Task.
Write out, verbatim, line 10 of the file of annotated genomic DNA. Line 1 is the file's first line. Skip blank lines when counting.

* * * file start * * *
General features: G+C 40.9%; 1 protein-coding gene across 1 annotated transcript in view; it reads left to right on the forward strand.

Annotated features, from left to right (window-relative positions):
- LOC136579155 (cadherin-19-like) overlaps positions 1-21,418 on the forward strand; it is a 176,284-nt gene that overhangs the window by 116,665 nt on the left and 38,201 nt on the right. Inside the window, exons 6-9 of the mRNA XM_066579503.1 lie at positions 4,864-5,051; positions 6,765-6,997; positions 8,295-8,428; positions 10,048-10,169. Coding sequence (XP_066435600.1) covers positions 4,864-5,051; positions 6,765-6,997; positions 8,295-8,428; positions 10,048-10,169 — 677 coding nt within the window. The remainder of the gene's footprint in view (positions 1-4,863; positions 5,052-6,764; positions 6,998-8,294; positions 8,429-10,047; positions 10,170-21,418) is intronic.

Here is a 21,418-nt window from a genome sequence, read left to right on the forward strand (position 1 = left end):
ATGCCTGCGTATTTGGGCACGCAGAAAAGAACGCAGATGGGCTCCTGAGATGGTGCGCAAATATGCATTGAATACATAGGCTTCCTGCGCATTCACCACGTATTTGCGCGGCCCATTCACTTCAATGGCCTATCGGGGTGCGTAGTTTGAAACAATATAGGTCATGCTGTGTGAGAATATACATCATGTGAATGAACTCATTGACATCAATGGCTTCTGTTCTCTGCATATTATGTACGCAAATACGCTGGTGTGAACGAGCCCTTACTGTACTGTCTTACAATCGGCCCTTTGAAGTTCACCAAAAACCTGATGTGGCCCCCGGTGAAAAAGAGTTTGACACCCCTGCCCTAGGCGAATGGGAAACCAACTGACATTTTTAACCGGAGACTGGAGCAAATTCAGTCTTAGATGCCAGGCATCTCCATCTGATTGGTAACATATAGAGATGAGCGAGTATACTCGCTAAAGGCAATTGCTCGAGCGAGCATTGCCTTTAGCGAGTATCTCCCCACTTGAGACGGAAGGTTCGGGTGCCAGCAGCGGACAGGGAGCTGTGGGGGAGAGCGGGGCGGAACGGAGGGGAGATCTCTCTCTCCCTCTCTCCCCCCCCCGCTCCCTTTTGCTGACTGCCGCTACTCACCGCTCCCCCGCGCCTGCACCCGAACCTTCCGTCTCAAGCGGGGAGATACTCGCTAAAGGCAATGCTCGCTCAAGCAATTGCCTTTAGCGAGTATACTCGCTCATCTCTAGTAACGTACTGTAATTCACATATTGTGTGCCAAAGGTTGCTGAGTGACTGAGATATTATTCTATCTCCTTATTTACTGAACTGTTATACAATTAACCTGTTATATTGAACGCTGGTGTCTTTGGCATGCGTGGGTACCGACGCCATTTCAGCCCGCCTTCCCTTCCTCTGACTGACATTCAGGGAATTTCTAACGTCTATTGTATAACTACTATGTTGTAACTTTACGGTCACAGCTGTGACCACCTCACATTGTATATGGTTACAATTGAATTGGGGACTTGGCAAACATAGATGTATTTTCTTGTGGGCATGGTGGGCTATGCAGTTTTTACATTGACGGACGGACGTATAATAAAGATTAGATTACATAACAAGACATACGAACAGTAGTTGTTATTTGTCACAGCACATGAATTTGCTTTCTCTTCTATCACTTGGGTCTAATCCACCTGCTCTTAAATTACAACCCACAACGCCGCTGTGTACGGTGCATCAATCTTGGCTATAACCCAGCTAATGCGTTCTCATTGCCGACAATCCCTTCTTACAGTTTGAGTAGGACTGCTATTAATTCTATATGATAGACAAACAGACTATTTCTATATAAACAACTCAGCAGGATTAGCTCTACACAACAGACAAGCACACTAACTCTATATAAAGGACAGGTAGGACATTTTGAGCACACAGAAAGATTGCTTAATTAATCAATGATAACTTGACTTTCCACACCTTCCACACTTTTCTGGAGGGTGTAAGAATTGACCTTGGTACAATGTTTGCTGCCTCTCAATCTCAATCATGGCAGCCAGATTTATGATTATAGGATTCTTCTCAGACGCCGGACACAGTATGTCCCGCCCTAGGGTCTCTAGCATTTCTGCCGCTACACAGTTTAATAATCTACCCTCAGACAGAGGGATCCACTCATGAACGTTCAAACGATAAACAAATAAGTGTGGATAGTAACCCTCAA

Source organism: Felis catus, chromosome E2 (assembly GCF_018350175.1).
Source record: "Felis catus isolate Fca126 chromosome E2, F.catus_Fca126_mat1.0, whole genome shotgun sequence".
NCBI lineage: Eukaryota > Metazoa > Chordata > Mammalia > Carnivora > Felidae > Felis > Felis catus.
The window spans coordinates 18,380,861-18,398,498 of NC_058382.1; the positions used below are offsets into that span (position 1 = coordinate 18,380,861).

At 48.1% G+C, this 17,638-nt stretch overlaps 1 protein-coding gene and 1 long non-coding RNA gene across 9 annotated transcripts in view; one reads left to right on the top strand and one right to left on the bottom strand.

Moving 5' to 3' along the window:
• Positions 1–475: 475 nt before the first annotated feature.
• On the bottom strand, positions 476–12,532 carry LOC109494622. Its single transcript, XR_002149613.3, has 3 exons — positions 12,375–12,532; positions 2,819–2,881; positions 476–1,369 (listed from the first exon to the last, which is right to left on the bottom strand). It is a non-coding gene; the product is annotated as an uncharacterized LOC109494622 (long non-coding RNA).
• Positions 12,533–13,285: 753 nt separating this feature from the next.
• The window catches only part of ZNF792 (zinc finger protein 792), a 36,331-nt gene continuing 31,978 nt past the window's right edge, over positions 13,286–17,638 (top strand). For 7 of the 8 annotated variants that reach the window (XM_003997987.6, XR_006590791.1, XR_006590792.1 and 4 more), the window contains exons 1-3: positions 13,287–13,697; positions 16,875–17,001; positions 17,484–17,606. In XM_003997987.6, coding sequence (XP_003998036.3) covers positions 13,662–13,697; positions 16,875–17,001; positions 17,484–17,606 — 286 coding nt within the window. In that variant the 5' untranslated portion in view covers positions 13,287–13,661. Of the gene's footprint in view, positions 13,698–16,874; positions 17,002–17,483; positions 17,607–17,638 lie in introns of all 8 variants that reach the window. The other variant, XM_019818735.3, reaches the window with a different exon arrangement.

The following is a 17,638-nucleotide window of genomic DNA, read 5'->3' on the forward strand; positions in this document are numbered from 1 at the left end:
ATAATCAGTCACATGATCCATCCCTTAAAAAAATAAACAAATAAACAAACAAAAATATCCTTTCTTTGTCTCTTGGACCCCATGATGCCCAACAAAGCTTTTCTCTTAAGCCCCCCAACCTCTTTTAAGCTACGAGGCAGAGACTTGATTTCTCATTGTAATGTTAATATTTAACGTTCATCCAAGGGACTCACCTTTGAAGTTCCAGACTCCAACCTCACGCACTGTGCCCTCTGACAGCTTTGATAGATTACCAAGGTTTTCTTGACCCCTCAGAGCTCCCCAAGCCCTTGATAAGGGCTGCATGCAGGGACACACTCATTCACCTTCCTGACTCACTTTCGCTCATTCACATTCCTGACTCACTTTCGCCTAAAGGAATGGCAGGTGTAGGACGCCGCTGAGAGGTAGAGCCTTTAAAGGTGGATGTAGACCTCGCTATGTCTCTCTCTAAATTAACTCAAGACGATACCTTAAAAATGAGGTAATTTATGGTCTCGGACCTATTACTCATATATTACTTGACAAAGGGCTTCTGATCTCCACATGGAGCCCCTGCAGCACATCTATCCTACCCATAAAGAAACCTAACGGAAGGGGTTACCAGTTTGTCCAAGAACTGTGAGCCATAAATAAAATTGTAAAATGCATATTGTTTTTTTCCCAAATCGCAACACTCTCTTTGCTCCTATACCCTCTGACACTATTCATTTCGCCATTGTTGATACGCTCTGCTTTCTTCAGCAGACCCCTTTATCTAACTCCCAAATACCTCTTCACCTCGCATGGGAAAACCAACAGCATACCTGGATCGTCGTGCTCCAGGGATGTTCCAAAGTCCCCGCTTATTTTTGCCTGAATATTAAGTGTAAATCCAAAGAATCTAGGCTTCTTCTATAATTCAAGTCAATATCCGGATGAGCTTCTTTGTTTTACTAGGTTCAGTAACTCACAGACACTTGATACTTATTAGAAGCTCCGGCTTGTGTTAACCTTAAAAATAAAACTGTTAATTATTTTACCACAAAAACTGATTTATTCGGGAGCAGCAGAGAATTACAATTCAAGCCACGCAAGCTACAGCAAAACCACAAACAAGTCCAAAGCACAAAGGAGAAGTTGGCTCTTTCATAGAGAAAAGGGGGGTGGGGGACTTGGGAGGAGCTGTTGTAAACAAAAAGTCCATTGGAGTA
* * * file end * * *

At 48.1% G+C, this 17,638-nt stretch overlaps 1 protein-coding gene and 1 long non-coding RNA gene across 9 annotated transcripts in view; one reads left to right on the top strand and one right to left on the bottom strand.